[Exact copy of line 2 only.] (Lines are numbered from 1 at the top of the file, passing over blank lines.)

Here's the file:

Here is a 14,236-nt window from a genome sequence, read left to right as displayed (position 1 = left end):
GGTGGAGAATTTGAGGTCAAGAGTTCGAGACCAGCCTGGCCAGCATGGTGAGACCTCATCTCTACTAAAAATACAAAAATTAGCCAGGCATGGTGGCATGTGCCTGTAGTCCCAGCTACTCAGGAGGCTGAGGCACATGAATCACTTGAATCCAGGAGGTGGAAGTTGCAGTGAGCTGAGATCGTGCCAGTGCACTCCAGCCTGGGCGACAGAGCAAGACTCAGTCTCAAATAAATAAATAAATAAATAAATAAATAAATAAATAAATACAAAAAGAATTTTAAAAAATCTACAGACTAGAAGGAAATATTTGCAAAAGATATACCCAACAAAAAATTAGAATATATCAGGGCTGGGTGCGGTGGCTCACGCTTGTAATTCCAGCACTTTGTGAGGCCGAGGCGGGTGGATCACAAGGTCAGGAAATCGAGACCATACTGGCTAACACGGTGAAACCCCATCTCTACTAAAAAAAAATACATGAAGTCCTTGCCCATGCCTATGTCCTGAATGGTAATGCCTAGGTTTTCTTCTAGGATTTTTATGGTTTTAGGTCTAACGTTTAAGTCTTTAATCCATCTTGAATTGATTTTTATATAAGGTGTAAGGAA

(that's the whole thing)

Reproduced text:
GGTGGAGAATTTGAGGTCAAGAGTTCGAGACCAGCCTGGCCAGCATGGTGAGACCTCATCTCTACTAAAAATACAAAAATTAGCCAGGCATGGTGGCATGTGCCTGTAGTCCCAGCTACTCAGGAGGCTGAGGCACATGAATCACTTGAATCCAGGAGGTGGAAGTTGCAGTGAGCTGAGATCGTGCCAGTGCACTCCAGCCTGGGCGACAGAGCAAGACTCAGTCTCAAATAAATAAATAAATAAATAAATAAATAAATAAATAAATACAAAAAGAATTTTAAAAAATCTACAGACTAGAAGGAAATATTTGCAAAAGATATACCCAACAAAAAATTAGAATATATCAGGGCTGGGTGCGGTGGCTCACGCTTGTAATTCCAGCACTTTGTGAGGCCGAGGCGGGTGGATCACAAGGTCAGGAAATCGAGACCATACTGGCTAACACGGTGAAACCCCATCTCTACTAAAAAAAAATACATGAAGTCCTTGCCCATGCCTATGTCCTGAATGGTAATGCCTAGGTTTTCTTCTAGGATTTTTATGGTTTTAGGTCTAACGTTTAAGTCTTTAATCCATCTTGAATTGATTTTTATATAAGGTGTAAGGAA